EI benefits extended to families of seriously ill children
New benefits follow through on election pledge made in 2011 campaign
The federal government intends to follow through with its promise to create a new employment insurance benefit for parents who need to take time off work to care for seriously ill children, Prime Minister Stephen Harper said today.
The new benefit, promised during the 2011 election campaign, would provide income support for up to 35 weeks once implemented. It would be available for parents or legal guardians of minor children (under 18 years of age) with a life-threatening illness or injury. A medical certificate signed by a Canadian-certified pediatrician or medical specialist would be required to be eligible for the benefit.
Harper, speaking at a Vancouver school, said of all the government announcements he makes, "few have given me as much satisfaction to announce as this one today."
Harper said there is nothing the government can do to ease the emotional pain when a child is diagnosed with a serious illness, but it can help with the financial hardship that families experience when a child is sick.
"Experience shows us that critically ill children do better and get better when their parents are with them," Harper said. "Families are the foundation of our country, and our government is committed to supporting them."
As many as 6,000 families are expected to take advantage of the new assistance each year. It should be in place by June 2013. It can be combined with the existing compassionate care benefit, which provides up to six weeks of employment insurance for people caring for a sick loved one who is at risk of dying within six months.
Also present at the announcement were Conservative MP Gord Brown, who represents Leeds-Grenville, Ont., the prime minister's wife, Laureen Harper, and the event's host, Vancouver Conservative MP Wai Young.
Brown had introduced a private member's bill in the previous Parliament that sought to provide EI benefits to parents taking time off work to care for gravely ill children. That bill died when the 2011 election was called, but the Conservative Party's platform that year pledged to bring in that benefit to support families.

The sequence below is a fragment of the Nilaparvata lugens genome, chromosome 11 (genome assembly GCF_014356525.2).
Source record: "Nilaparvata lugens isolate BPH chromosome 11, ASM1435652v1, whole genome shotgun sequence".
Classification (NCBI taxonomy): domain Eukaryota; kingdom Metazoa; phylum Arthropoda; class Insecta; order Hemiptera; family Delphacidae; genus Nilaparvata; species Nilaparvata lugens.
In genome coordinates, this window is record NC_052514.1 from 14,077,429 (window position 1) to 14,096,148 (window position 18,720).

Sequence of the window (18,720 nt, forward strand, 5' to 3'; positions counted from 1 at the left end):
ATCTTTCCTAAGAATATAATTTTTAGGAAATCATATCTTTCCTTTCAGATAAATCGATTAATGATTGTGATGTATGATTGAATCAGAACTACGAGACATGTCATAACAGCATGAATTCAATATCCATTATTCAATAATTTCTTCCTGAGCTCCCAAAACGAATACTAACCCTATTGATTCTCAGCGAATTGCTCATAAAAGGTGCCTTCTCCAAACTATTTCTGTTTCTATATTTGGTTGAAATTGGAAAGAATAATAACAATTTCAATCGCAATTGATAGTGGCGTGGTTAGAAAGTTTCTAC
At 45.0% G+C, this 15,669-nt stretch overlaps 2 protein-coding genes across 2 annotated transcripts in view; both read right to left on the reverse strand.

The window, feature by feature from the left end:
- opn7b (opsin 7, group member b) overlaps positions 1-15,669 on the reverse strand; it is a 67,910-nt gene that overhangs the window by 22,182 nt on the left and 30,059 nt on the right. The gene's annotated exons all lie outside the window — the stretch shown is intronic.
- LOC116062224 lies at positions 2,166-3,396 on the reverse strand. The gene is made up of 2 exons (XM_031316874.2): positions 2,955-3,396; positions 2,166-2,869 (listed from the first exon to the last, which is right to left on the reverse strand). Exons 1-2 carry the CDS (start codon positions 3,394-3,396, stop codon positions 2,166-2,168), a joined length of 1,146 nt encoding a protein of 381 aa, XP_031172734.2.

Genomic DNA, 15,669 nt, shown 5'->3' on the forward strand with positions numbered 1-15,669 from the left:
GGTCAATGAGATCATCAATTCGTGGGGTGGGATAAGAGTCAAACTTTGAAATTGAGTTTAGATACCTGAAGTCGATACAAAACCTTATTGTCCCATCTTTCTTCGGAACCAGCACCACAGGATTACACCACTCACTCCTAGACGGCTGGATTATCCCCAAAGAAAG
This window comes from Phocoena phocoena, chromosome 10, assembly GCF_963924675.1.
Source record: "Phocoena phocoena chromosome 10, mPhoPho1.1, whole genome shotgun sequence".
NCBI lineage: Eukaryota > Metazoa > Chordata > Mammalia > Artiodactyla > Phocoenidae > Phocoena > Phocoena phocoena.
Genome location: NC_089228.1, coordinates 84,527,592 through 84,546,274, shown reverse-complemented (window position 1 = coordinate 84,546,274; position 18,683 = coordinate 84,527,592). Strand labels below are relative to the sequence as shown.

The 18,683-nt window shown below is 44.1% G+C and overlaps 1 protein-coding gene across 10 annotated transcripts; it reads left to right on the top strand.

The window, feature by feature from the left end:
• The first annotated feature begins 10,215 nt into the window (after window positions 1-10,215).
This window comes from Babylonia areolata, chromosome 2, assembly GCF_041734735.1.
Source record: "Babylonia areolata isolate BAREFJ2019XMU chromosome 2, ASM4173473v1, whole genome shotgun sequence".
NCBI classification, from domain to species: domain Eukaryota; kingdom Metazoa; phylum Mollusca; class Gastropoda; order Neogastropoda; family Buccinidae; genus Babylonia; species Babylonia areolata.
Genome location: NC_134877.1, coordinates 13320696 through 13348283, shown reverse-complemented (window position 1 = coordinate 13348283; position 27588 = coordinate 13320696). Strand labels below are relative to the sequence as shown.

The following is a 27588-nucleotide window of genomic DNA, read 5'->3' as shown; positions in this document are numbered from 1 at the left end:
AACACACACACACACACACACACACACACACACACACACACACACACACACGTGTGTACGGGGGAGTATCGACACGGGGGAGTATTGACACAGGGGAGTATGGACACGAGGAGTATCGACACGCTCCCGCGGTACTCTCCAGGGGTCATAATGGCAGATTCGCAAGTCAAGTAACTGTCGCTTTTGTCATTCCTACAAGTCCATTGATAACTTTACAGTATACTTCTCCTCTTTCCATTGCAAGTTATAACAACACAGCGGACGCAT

One of Brown's constituents, Sharon Ruth, worked tirelessly to advocate for this kind of support for families after her youngest daughter, Colleen, became ill with cancer and her family experienced financial hardship first-hand.
"Our story had a happy ending," Ruth told those gathered for the announcement, while acknowledging others less fortunate. Her daughter's cancer is in remission, and she is about to turn 16. Ruth said her daughter is living proof that children can beat cancer, but she has friends who have lost their children.
"I did not set out to be a crusader," she said. "However, you play the cards you're dealt."
Ruth wrote a book about her family's experience and said she did so hoping a decision-maker would read it and see how important it was to help parents.
"Eventually, one did," she said, acknowledging her MP. "Because of you, parents whose children become seriously ill will find their road a little less rocky and a lot less uncertain," she said, thanking Brown.
Harper also paid tribute to Brown's efforts over several Parliaments to implement these benefits and to Ruth, describing what her family went through, including having to re-finance their home.
Before the announcement, the Harpers made cookies with a family at Ronald McDonald House, a charity that helps parents with sick children who travel to Vancouver for care.